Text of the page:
Since the launch of his debut novel in 2017, we though it was time to find out what Jacques Morrell has been up to since.
Having described himself as a ‘Jacques of all trades and master of none’, who knows what he might have got himself into?
A quick check of his social media accounts, he seems to have added a podcast to his repertoire, although this seems to have started in February this year (2020).
We asked Jacques to reflect on his status as ‘a published author’ and where his writing has taken him since The Showman was published.
Apart from the countless requests from the media for interviews, and the daily fan mail through the door, it’s been fairly steady.
Joking aside, what it has done is to allow me to meet other writers on an equal footing. Writing is about learning to create pieces of work. It is about finding a style of writing that suits you.
The Showman came naturally and organically. It was always going to be a suspense thriller with an atmosphere of the paranormal. I think most people expected it to be a crime thriller. Some people have in fact encouraged me to write for that genre. These people are academics and professional in the business. They see the advantage that I have with my policing experience.
So have you taken that on board?
Not yet. I have also attended a few workshops for writers and literary people. I learnt a few things from them. In particular, I learnt to play around with ideas and words. I was encouraged to try writing in different styles, poetry, short stories, vignettes, comedy, script-writing etc. This taught me to be open minded about my writing. It helps to focus on how I write. To make the best use of it and to make it more meaningful.
I went to a talk by Henry Normal about comedy script writing. Henry is a comedian who went on to write and produce some of the finest English comedy shows of the last 30 years. He gave us advice on script ideas for sit-coms. He advised on what the production companies will look for, such as the ideal number of characters, the setting, the target audience, even the cost of producing it. I had already been playing around with an idea for a comedy, centred around a group of retired police officers.
I went away and worked on it. I got talking to someone in the pub who was also writing a comedy script. We shared ideas. It is almost ready as a script, but there is one character who hasn’t quite found her identity yet. There is something missing and I am not ready to release it yet. It could equally be a short story too.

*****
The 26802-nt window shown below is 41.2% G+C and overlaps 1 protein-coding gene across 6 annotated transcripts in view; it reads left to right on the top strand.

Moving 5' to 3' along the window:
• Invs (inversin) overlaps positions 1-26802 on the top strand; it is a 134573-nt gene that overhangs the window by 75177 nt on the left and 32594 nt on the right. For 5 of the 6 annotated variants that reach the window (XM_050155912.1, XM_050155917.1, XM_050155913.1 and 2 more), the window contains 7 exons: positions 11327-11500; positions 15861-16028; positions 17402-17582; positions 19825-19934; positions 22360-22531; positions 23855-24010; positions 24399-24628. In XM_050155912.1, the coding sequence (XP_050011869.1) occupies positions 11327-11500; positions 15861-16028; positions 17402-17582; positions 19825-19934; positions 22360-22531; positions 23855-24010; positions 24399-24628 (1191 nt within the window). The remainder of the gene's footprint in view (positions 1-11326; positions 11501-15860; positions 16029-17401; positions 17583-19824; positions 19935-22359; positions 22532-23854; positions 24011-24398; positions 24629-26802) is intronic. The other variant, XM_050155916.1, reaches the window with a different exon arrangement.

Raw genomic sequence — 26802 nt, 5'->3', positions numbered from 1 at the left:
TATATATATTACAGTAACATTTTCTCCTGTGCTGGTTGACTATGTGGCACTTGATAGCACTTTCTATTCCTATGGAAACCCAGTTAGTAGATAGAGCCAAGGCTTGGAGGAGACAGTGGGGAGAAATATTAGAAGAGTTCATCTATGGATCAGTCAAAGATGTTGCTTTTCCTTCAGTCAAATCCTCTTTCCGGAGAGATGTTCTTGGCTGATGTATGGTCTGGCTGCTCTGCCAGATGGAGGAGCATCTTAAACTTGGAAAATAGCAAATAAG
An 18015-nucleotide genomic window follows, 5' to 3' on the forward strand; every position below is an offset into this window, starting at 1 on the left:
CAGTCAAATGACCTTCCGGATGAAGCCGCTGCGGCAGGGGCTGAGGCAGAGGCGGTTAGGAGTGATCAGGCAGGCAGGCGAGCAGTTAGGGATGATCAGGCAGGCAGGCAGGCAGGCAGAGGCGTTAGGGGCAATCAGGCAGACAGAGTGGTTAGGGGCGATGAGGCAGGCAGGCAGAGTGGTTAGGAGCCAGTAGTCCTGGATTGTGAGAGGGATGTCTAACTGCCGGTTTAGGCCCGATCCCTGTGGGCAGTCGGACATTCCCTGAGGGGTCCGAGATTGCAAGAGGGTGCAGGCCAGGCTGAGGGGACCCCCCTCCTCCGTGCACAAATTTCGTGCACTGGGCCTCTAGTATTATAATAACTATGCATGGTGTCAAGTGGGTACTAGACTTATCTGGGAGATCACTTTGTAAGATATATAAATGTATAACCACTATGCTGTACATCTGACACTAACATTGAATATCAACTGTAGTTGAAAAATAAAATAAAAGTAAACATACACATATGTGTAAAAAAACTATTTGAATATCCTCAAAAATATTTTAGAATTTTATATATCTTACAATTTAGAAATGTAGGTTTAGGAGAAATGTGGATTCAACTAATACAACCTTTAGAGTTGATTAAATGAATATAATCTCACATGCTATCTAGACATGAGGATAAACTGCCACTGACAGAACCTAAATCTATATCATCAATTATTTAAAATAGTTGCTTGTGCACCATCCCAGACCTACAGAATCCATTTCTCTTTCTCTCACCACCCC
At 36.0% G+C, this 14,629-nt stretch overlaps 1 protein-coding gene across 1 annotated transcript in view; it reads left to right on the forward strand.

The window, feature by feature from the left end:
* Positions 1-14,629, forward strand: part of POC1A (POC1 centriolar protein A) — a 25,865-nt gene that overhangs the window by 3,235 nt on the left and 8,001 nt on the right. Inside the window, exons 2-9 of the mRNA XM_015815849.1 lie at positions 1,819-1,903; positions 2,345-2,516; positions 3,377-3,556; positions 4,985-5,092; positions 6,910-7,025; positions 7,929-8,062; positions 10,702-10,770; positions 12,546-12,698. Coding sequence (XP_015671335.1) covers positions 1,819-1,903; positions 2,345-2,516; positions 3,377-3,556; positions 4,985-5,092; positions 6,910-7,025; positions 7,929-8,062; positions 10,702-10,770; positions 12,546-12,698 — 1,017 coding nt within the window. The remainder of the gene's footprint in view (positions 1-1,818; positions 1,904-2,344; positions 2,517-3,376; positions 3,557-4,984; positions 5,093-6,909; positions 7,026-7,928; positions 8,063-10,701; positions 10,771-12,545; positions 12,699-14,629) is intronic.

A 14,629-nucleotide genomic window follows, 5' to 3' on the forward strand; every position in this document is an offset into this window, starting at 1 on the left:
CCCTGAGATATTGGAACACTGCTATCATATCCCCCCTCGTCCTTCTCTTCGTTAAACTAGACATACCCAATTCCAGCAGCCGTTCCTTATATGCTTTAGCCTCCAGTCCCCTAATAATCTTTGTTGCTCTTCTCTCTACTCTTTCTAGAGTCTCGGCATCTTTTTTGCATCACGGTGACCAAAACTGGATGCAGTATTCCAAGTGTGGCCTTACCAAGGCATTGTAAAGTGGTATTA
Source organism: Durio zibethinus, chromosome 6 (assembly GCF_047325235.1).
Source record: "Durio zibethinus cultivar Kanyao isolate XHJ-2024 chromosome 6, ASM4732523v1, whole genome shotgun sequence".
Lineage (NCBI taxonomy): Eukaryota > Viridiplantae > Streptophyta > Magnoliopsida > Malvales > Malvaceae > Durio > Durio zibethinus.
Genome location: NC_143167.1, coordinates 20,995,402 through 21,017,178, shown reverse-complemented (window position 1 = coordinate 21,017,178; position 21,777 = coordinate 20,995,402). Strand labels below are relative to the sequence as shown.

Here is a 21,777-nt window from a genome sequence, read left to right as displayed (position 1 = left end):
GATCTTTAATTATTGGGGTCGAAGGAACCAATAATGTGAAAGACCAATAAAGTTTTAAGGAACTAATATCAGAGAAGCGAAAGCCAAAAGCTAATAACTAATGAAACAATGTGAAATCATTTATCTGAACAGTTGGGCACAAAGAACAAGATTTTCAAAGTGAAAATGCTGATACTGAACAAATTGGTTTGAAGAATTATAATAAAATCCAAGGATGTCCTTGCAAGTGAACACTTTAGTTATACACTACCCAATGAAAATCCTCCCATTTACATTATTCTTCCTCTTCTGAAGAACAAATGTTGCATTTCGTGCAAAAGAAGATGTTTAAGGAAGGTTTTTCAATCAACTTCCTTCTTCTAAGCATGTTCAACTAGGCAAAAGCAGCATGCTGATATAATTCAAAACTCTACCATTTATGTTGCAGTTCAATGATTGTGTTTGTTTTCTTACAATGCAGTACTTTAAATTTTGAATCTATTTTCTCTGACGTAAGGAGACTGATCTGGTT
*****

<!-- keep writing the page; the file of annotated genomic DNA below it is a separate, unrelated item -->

So apart from those ‘media interviews’, have you been telling your story to people?
Yes, I suppose so. I have spoken to reading groups and book groups about my career and my writing. I was also interviewed by Giorgia, one of the young ambassadors at the Nottingham City of Literature. The interview is online here
I have learnt that The Showman seems to be well received by the younger generation of reader. Initially I though it was the context of it being set in 1978, but I also think it may be down to the style it was written. This review probably explains it better.
The words this person has used makes me feel proud that they have understood the innocence of the characters in The Showman. That is exactly how I see them, a wholesome and naive family caught up in a very difficult situation.
What else have you been working on?
I have made a good start on my memoirs. The story of my police career, starting with ‘First Shift’..
I don’t want you to confuse my first shift with ‘First Shift’, which is the morning shift. When I first wore the uniform, this was from 6 am to 2 pm. It was the first shift of the policing day, followed by days, afternoons, evenings and nights. I suppose the night shift could have been called ‘Last Shift’, but working through the night was dangerous enough, without the added connotation of it being your last shift. My very first shift was an afternoon shift. 'Afters' is always a busy time for the police. I have no idea what day of the week it fell on. Days of the week are immaterial to police officers. The police rota covers seven days in a week, and apart from some quieter periods, it is the ‘same shit’ that goes off. Burglars don’t look at the calendar and say to their partners,‘Blimey it’s Friday already. We’re at the theatre tonight with Oliver and Abigail. I think I’ll screw a couple of houses this morning and knock off at lunch-time. Drug dealers don’t send a text to their customers saying, ‘Have a great weekend everyone and stay safe. Back Monday from 9 am’. People in crisis do not limit their psychotic episodes or cries for help to office hours.
So when will the memoirs be published?
I have paused it for the moment due to the podcast taking up quite a lot of time?
This is a true crime podcast isn’t it?
Yes. It’s call The Six O’Clock Knock. This term is police jargon for the dawn raid.
It’s going well. There are three of us involved, me and a couple of guys who used to work together at the BBC a few years ago. One is the producer and the other the presenter. They are both very bright and professional. I suppose I bring the authentic voice of a copper. We take a fresh look at cases.
I think we are all enjoying it for what it is, a serious bit of fun. Looking at old cases helps me keep my detective brain ticking over.
That sounds good fun. So what else is new?
There is a new apartment block where my first police station used to stand. I took a few photos before it was developed.
Oh, and I forgot to mention, those media interviews did happen